Culture can be viewed as the customs, arts and social interactions of a particular nation, people or other group to which people belong or identify. It can also be defined as an appreciation of the arts and human intellectual achievement. In both views, examples of culture can provide a good way to get a quick understanding of culture.
Some aspects of culture are linked to a particular geographic area, such as a country or region.
You might visit a new (to you) country and marvel at the way people in that country talk, think or act, particularly in the context of what you’re accustomed to in your home country.
- A country’s languages impact national identity and allow for effective communication. Dialects and accents can help identify various subcultures that exist within a country.
- The way a country approaches their culture is often reflected in how they spend their collective time, money and energies and may be reflected in the legal system.
- The etiquette and customs of a country, such as fashion, family life and business dealings can play a key role in its culture.
- Nonverbal communication varies significantly among countries. The firm handshake expected in the United States can be viewed as aggressive in other countries.
- The beliefs of a country, both religious and historical, are often at the core of a country's culture.
These are examples of exposure to culture specific to a particular country or national identity. Of course, regional differences exist from one country to another.
The particular region you live in likely has a unique cultural identity, especially if you live in a fairly large culture. In the United States, for example, there are some nationwide indicators of culture, such as enjoyment of baseball and American football or a love of apple pie and french fries. However, there are many cultural differences between particular regions of the country.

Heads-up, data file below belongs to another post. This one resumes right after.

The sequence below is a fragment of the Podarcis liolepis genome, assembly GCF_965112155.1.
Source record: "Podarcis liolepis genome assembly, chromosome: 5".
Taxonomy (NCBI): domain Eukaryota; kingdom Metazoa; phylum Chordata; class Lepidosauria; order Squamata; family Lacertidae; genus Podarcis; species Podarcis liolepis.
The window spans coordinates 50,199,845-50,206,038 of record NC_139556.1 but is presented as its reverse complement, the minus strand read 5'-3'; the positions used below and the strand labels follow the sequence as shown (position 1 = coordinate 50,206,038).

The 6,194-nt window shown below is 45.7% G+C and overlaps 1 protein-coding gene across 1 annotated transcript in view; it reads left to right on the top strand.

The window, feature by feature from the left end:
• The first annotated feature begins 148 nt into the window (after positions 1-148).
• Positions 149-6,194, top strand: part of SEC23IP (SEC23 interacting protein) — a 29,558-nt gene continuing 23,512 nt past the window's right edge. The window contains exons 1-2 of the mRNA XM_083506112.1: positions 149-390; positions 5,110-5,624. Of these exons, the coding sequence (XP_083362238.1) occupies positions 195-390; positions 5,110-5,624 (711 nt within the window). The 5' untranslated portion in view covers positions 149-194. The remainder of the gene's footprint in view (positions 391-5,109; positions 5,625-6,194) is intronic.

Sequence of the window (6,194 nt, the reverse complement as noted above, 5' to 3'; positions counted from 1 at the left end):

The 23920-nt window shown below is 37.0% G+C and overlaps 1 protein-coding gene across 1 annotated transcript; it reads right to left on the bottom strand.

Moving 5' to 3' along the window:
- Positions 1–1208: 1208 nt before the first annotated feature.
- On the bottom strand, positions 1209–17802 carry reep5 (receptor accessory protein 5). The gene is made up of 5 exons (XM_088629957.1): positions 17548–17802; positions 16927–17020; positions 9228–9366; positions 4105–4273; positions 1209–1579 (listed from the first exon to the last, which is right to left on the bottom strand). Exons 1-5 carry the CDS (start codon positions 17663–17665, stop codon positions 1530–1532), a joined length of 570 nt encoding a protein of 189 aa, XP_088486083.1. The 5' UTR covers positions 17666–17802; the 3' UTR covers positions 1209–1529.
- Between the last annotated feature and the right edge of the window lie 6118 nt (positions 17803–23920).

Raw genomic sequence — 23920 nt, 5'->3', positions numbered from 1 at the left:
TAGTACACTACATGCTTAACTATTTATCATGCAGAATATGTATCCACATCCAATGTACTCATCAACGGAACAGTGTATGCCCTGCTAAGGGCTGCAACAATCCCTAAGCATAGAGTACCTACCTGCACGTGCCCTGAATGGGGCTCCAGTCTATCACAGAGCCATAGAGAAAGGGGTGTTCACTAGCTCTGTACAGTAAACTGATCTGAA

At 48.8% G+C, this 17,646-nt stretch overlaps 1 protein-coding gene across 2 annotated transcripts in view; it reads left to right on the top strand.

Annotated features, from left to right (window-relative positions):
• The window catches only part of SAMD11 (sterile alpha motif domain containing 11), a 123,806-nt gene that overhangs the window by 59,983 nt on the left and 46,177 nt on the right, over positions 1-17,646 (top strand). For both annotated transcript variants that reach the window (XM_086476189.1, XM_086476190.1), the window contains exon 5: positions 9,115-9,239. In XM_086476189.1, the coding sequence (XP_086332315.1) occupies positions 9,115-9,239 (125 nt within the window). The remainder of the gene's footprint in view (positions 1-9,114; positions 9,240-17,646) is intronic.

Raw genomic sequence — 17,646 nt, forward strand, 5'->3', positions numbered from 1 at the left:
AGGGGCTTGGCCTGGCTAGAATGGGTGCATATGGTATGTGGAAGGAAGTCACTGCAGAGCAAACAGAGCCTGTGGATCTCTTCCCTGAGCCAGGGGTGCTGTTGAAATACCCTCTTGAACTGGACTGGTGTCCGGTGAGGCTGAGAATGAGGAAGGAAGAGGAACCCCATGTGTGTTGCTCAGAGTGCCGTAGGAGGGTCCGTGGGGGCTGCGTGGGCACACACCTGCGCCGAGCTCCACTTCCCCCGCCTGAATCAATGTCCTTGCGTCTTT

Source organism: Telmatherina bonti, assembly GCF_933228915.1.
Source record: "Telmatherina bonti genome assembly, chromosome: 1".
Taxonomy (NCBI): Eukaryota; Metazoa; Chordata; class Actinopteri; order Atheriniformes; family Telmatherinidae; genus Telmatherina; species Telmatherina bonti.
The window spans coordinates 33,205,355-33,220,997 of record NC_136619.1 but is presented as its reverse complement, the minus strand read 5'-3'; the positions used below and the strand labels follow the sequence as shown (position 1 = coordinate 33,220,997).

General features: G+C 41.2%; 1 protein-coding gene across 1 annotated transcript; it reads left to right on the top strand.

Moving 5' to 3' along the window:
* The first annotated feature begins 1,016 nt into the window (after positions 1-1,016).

- Speaking with a southern drawl or using southern dialect identifies a person to others as being native to a particular region of the United States (the South).
- In Canada, slang terminology varies significantly from one region to another.
- Different words can be used for the same things from one region of a country to another. For example, soda, pop and soft drinks are regional terms for carbonated drinks.
- Certain foods tend to be associated primarily with a particular region. For example, deep dish pizza is the norm in Chicago, while thinner crust is the preferred in New York.
- Weather events common in a particular region are definitive of that culture. Depending on the region, people may deal with hurricanes, fires, blizzards, tornadoes, or typhoons.
- Within many democratic countries, certain characteristics tend to be associated with regions based on how their populations tend to vote.
These are a few examples of cultural differences that can exist in different regions of the same country.
You may live in an area (state, city, town, province, or country) that is very accepting of people of different races, genders, sexual orientations, national origins, or other dimensions of diversity. If so, that means you are part of an area that values diversity to the point where diversity is an important part of the culture and community.
- The community calendar may be filled with festivals and events that include community members from different races and national origins.
- The local library may provide informational seminars and research materials for citizens born in other countries.
- There might be multiple sports options for citizens of all genders, ages and ability levels, including those who are disabled.
- The agenda of the city staff, local businesses and religious organizations may promote a wide variety of exciting shopping, educational and religious experiences.
- Community education classes specific to foreign language learning may be readily available at affordable rates.
- Diverse areas with a lot of immigrants tend to celebrate cultural differences. New York, for example, hosts a unique Caribbean Carnival every September.
These actions would be examples of a culture of diversity in a community. Some communities are very welcoming of diversity and seek to be inclusive. This often leads to examples of cultural diffusion.
Examples of culture can be seen everywhere around you.
Culture at work can be shown in a variety of ways including how people dress, how the offices are designed, how the employees are treated and the way the company interjects its culture into its products services and how it projects itself to its customers.